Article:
Writing has always felt like a calling for me. I could say that writing is my passion, or that I love writing, but I think anybody who has felt the urge to write knows that love-hate relationship. So many days writing hurts. Struggling to find the confidence to write, mustering enough kindness towards yourself to give permission to just write, even when the words aren’t perfect, even when the sentences don’t flow.

We write because we need to, because a small still voice whispers in the recesses of our minds: you must.

I stopped writing fiction a decade ago now. It doesn’t seem so long, but it’s almost exactly ten years ago now that I started receiving rejection letters from the MFA programs to which I’d applied. I wonder what would have happened if one of those programs had said yes, if I had had the time to buckle down and write.

Instead, after a decade of writing science fiction and fantasy stories, working on a novel, tales that didn’t see the light of day, I stopped. In 2012, I self-published a collection of short stories I had put together in college, in the hope that it would rekindle my desire to write. It sold a couple dozen copies, and then my wonderful, beautiful daughter was born. For a year after that, I didn’t write much, undertandably.

I still hope to get back to fiction. There are some stories inside of me I feel the need to write. For now, I’ll write this blog post. And then the next. And eventually I’ll complete the book I’m writing.

When I was younger, I dreamed that one day I’d be a writer. When I look back now, I realize my dream was actually to make a living as a writer, and that’s a very different thing. If you write, you’re a writer. If you want to be a novelist, you write novels. You can self-publish what you write if you like, or you can work with a publisher so that talented people can help improve your writing and hopefully spread your reach.

Either way, you’re a writer. You don’t need anybody’s permission to call yourself that. You just write.

You don’t need to exclusively be a writer. You can write while you make a living doing something else. That’s true of so many areas now. You can be a musician, an artist, a film maker, anything you like, and you can share your work with the world.

It’s true, doing that on the side, in the nooks and crannies of your life, is difficult. Writing when you’re out of energy from your 150 minutes of commuting this day and the next day and the next, it’s not easy.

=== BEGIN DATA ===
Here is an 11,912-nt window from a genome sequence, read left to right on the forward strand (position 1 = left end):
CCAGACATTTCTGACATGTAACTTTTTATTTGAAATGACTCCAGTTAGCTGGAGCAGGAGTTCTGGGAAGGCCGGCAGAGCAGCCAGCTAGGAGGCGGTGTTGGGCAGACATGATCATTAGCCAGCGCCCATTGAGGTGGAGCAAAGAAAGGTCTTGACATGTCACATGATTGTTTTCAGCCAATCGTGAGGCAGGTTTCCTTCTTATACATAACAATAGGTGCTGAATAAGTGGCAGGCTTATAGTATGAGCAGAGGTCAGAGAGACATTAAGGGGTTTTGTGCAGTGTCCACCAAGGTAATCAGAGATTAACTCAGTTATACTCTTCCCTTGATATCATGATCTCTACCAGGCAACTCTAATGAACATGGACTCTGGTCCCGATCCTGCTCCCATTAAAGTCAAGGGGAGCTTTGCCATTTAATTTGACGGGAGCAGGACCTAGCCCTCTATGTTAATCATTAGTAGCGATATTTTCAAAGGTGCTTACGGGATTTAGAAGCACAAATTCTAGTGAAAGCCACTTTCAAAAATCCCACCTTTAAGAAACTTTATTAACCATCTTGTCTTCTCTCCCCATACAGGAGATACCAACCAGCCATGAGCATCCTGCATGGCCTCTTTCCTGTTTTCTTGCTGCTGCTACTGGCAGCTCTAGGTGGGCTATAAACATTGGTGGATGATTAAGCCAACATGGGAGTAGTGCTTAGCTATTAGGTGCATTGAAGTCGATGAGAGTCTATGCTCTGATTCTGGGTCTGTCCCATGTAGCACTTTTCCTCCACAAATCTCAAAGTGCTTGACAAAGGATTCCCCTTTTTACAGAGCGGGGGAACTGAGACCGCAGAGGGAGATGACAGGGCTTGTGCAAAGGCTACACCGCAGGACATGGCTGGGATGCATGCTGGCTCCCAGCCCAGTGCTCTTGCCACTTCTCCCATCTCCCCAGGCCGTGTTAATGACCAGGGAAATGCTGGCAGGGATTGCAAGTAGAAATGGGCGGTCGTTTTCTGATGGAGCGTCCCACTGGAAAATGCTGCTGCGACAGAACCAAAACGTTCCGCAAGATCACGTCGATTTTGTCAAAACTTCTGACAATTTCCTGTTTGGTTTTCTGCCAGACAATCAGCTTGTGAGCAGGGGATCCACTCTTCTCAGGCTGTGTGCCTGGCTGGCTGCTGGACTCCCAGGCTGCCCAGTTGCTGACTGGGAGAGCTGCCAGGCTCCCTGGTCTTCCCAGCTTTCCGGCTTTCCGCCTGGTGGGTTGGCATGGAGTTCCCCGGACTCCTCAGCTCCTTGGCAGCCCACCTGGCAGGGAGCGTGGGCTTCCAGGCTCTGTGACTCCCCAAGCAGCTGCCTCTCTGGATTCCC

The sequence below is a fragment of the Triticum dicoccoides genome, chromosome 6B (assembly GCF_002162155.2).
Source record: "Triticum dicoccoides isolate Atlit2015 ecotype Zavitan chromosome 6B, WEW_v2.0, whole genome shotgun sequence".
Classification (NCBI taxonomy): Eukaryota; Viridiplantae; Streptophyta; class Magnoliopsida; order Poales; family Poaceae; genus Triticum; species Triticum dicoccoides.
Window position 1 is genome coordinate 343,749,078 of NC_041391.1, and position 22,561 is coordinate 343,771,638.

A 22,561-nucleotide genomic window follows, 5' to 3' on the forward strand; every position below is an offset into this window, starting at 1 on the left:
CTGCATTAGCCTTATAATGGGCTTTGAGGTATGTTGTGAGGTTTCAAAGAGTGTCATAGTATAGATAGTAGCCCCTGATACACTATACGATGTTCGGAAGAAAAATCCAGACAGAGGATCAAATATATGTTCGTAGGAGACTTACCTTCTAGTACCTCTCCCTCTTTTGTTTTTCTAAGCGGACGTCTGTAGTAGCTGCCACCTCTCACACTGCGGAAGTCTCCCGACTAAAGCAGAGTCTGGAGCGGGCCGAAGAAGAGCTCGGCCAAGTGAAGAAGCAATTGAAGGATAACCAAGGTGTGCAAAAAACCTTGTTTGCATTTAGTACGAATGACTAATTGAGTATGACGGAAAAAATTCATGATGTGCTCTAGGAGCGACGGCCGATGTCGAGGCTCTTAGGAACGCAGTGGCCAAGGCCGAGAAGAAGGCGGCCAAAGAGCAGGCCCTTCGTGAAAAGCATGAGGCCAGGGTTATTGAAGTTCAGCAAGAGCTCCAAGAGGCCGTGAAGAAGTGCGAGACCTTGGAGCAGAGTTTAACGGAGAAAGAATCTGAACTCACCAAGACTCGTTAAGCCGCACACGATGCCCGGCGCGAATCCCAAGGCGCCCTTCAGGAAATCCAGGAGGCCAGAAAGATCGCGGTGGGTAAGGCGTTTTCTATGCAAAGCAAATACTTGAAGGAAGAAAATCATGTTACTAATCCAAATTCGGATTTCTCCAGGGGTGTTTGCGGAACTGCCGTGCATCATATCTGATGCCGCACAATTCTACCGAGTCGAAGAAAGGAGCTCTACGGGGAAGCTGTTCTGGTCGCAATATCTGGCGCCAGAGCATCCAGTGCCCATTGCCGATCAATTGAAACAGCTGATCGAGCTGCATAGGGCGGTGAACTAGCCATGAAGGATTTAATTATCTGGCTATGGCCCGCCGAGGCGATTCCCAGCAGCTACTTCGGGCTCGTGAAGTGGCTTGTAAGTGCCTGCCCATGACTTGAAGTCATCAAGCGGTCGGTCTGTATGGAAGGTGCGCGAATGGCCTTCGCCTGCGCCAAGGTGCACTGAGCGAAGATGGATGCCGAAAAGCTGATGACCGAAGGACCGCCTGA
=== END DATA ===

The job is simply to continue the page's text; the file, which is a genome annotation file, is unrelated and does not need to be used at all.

So that’s what I loved about Editorially. Quite simply, Editorially helped me to write again. The interface gave me confidence, helped me along, and then just let me write.

Just as importantly, Editorially helped connect me with others who could provide meaningful feedback in a way that was there when I needed it and disappeared when I didn’t.

One of the highest measures of a success for a website, or a web app or a native app or anything you create is not whether it looks pretty, or whether it uses modern techniques, or whether it has a certain list of features. The true testament is does this thing make be better? What does it allow me to do, to create?

I felt like Editorially was making me a better writer, and I’m going to miss it just terribly.

Something this great doesn’t happen by accident. Some great people worked to make Editorially a reality: many are now looking for new things to create. If you want to create something truly wonderful, hire one or more of these fine folks for your team: https://editorially.com/about.

What does it mean that Editorially is shutting down? Does it mean there weren’t enough people who wanted to write? Not enough connections between writers and the editors who help to make writing sing? I want a world with great writers and great editors, where people can make a living through the magic of words.

I hope that if Editorially doesn’t succeed, something else will. People are certainly writing. They’re writing tweets and status updates and blog posts that I favorite and never find time to come back to read. So it’s not just about creating more, it’s about creating more quality. I can think of few better ways to do that than to bring together writers and editors, as Editorially did. If they can’t succeed, what will?

I wish all the best to the Editorially team. You created something I loved, and I’m so sad to say goodbye to a friend I was just beginning to get to know.

Keep writing, keep editing, and keep making wonderful things that make the world a better place.